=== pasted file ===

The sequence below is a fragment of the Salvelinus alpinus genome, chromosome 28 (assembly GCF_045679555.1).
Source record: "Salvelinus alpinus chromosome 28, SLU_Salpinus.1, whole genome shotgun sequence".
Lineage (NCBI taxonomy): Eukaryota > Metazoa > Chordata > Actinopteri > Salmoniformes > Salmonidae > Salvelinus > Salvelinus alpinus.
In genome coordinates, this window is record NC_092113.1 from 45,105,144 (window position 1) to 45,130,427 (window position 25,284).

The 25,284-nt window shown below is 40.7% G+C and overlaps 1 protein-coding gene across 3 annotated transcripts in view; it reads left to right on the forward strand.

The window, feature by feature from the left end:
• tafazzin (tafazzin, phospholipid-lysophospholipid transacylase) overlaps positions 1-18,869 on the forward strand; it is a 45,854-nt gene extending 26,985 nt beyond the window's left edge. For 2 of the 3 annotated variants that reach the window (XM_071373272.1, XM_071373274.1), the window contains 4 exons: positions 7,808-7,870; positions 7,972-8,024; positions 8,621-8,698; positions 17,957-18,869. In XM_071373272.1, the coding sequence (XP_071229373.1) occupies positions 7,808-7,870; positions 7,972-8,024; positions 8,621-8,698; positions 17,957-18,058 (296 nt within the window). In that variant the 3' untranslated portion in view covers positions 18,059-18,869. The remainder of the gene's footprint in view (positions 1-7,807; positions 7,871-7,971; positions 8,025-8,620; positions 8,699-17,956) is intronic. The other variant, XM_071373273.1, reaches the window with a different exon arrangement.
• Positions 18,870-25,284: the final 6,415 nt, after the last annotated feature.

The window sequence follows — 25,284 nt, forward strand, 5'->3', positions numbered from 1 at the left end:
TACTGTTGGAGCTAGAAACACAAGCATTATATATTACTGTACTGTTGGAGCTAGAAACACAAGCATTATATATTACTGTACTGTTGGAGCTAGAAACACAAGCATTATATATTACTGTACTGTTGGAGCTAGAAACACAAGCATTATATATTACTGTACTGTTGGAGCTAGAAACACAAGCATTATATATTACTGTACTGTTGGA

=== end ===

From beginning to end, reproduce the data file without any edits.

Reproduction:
The sequence below is a fragment of the Salvelinus alpinus genome, chromosome 28 (assembly GCF_045679555.1).
Source record: "Salvelinus alpinus chromosome 28, SLU_Salpinus.1, whole genome shotgun sequence".
Lineage (NCBI taxonomy): Eukaryota > Metazoa > Chordata > Actinopteri > Salmoniformes > Salmonidae > Salvelinus > Salvelinus alpinus.
In genome coordinates, this window is record NC_092113.1 from 45,105,144 (window position 1) to 45,130,427 (window position 25,284).

The 25,284-nt window shown below is 40.7% G+C and overlaps 1 protein-coding gene across 3 annotated transcripts in view; it reads left to right on the forward strand.

The window, feature by feature from the left end:
• tafazzin (tafazzin, phospholipid-lysophospholipid transacylase) overlaps positions 1-18,869 on the forward strand; it is a 45,854-nt gene extending 26,985 nt beyond the window's left edge. For 2 of the 3 annotated variants that reach the window (XM_071373272.1, XM_071373274.1), the window contains 4 exons: positions 7,808-7,870; positions 7,972-8,024; positions 8,621-8,698; positions 17,957-18,869. In XM_071373272.1, the coding sequence (XP_071229373.1) occupies positions 7,808-7,870; positions 7,972-8,024; positions 8,621-8,698; positions 17,957-18,058 (296 nt within the window). In that variant the 3' untranslated portion in view covers positions 18,059-18,869. The remainder of the gene's footprint in view (positions 1-7,807; positions 7,871-7,971; positions 8,025-8,620; positions 8,699-17,956) is intronic. The other variant, XM_071373273.1, reaches the window with a different exon arrangement.
• Positions 18,870-25,284: the final 6,415 nt, after the last annotated feature.

The window sequence follows — 25,284 nt, forward strand, 5'->3', positions numbered from 1 at the left end:
TACTGTTGGAGCTAGAAACACAAGCATTATATATTACTGTACTGTTGGAGCTAGAAACACAAGCATTATATATTACTGTACTGTTGGAGCTAGAAACACAAGCATTATATATTACTGTACTGTTGGAGCTAGAAACACAAGCATTATATATTACTGTACTGTTGGAGCTAGAAACACAAGCATTATATATTACTGTACTGTTGGA